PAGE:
What is AMD XFR 2 (Xtended Frequency Range) and how will benefit Ryzen 2000 processors?

What is AMD XFR 2

One of the innovations that AMD has presented with its new Ryzen 2nd Generation processors is a much improved version of its boost system. What is AMD XFR 2? The new AMD XFR 2 and AMD Precision Boost 2 have been tuned with both new processors, which already make overclocking unnecessary, except in certain very specific circumstances.

Both AMD and Intel have two types of frequencies when it comes to their processors: on the one hand, there is the base frequency, which is what the processor uses when all its cores are at 100% load. But, on the other hand, there is also the boost frequency, which is an auto overclock that makes itself the processor depending on the load of each core. Well, the load and the thermal margin that the processor and the BIOS of the motherboard have programmed. All these factors are those that, in the end, end up determining what is the maximum frequency that our processor will end up working.

Basically, what the AMD XFR 2 (Xtended Frequency Range) does is determine what the final frequency of our processor can be based on the thermal and consumption limitation. If we have invested in having an excellent cooling in our system, and the consumption that the processor is having is lower than the maximum, then the XFR will allow the operating frequencies of the processor to be higher than if any of these points is not fulfilled. The AMD XFR 2 feature goes hand in hand with the AMD Precision Boost 2 feature.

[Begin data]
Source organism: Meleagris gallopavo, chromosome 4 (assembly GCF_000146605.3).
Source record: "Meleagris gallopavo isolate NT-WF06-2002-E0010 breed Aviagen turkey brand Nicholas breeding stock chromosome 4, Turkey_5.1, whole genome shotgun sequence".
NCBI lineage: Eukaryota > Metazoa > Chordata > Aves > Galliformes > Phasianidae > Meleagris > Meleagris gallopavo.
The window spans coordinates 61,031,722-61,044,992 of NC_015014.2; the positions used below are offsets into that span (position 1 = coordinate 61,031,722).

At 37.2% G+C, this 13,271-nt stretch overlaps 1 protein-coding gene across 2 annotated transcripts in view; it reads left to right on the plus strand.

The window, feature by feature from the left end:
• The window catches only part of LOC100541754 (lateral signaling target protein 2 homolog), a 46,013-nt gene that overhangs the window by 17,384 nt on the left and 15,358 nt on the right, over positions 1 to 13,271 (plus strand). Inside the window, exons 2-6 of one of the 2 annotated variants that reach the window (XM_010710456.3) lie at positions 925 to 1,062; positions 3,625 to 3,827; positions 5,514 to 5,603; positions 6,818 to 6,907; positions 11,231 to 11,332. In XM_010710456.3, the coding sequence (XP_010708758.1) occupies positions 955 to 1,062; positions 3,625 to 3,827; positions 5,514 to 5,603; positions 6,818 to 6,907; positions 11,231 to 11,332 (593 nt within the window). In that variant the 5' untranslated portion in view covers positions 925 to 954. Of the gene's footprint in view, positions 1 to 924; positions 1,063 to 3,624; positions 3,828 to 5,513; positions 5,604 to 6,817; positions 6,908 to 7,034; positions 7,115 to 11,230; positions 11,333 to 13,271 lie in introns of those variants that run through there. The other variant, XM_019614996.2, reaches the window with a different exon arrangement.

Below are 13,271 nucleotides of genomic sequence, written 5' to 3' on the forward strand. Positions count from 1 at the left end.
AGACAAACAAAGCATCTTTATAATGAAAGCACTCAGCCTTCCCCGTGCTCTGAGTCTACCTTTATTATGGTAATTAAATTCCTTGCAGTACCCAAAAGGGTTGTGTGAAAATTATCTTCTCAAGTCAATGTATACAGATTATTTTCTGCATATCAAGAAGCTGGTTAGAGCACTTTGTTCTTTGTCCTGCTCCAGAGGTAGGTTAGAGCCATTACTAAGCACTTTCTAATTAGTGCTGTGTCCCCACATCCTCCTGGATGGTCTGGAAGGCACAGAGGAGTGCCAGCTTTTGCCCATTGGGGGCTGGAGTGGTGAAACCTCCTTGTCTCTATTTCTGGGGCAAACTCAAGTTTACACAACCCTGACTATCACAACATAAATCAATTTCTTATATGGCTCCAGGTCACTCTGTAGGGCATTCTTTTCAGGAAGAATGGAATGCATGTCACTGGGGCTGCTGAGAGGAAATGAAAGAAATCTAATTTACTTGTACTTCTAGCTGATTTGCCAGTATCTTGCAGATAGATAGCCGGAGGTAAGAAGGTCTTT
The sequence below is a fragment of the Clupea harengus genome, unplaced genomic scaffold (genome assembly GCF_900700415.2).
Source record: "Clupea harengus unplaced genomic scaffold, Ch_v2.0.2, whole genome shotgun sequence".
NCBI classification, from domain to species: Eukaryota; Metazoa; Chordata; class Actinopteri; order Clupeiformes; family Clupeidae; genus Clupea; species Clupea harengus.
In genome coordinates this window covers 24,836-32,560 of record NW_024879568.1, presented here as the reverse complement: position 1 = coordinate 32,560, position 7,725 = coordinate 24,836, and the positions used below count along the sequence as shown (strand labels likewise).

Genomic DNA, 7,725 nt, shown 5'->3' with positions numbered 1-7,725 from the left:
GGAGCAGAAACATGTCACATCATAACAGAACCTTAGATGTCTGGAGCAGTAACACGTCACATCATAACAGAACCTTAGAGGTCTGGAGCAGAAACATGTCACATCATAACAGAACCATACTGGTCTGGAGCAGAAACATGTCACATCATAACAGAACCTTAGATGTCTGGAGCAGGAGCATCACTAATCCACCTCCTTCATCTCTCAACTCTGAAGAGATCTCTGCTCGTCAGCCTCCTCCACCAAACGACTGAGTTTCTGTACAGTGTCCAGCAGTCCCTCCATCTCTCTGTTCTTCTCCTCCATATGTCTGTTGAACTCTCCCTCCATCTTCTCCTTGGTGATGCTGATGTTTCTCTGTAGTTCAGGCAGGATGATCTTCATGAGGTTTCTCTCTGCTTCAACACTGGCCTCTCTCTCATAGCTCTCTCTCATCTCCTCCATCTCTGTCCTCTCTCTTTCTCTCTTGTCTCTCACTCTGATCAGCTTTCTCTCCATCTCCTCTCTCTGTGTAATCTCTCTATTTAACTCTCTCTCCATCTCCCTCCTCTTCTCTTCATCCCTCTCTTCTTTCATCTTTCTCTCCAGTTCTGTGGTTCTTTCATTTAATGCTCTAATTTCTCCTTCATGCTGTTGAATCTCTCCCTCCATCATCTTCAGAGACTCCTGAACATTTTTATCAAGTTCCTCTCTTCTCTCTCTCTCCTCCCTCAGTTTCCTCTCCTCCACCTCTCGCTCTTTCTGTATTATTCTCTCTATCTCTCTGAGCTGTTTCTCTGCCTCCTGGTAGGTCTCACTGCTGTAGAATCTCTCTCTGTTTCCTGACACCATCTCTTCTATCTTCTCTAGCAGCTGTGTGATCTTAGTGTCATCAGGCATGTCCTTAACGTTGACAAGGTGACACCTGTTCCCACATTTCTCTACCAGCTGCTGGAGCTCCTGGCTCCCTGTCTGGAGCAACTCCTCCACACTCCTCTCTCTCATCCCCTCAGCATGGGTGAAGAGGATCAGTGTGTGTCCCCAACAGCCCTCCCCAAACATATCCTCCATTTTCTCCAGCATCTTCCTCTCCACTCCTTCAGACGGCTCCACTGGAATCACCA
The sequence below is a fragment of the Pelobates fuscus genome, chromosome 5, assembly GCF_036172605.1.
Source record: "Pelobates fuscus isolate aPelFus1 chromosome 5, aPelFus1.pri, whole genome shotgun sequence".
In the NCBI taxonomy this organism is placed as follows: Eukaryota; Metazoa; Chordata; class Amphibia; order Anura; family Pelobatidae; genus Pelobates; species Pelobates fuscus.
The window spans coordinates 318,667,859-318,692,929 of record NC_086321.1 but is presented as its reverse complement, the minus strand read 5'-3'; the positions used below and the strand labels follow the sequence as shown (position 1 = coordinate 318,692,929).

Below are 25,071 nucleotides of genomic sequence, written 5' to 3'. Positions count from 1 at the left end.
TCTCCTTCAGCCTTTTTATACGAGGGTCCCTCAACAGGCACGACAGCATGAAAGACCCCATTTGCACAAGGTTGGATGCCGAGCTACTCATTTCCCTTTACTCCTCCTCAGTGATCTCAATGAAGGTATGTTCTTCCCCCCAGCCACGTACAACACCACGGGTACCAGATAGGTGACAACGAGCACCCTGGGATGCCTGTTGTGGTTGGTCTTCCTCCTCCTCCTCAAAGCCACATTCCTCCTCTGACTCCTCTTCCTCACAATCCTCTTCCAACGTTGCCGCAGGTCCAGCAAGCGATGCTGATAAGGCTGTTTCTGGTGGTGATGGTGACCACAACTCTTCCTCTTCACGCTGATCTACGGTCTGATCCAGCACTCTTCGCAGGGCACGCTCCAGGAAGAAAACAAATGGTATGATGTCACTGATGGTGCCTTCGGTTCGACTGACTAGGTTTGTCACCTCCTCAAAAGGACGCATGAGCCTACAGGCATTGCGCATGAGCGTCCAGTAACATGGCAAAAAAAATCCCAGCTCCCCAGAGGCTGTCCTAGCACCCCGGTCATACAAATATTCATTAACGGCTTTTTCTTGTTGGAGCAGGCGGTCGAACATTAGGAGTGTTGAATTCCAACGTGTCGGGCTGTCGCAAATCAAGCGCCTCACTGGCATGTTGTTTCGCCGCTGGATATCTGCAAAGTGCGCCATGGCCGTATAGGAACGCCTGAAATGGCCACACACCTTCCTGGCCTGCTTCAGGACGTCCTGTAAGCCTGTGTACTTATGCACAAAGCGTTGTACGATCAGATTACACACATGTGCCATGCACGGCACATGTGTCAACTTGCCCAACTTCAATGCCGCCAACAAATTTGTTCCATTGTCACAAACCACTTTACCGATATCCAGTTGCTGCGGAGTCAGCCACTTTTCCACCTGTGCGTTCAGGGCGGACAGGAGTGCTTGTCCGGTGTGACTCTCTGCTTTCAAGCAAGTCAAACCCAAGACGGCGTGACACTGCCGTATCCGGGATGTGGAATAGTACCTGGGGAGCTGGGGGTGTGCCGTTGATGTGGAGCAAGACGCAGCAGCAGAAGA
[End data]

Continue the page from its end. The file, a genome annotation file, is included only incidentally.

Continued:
This is because, if AMD XFR 2 allows to increase the maximum frequency that is reached with the processor, AMD Precision Boost 2 what gives it is a greater granularity to these frequencies. We explain: Up to now, the maximum boost frequencies of a processor could only be reached when one or two threads of the processor were used. After that limit, all the cores worked at the base frequency of the processor. However, with AMD Precision Boost 2 and AMD XFR 2, these limits are different, since it allows more cores to operate at higher frequencies.

As you can see in the screenshot above, the frequency range at which the different processor cores work varies depending on the number of threads that the computer is currently using:

Using 1 thread, the processor can reach up to 4.3 GHz
Using 2 wires, the processor can reach up to 4.25 GHz
Using 3 and 4 threads, the processor can reach 4.2 GHz
Using 5 to 10 threads, the processor remains at 4.1 GHz
Using 11 or 12 threads, the processor operates at 4.05 GHz
Using 13 to 16 threads, the processor remains at 4 GHz, which is its base frequency

But, that the processor reaches these frequencies will depend, especially, on the thermal envelope that surrounds it. That is, it will depend on the AMD XFR 2 giving permission for the frequency to rise to those values. Because, otherwise, the values ​​will always be lower. It is precisely because of this granularity that, unless we constantly use applications that are capable of using all the threads of the processor, overclocking one of the new AMD processors can even bring us results that are opposite to what we would like, given that, for Yes, these new processors do not go much higher than 4.1 GHz in all cores.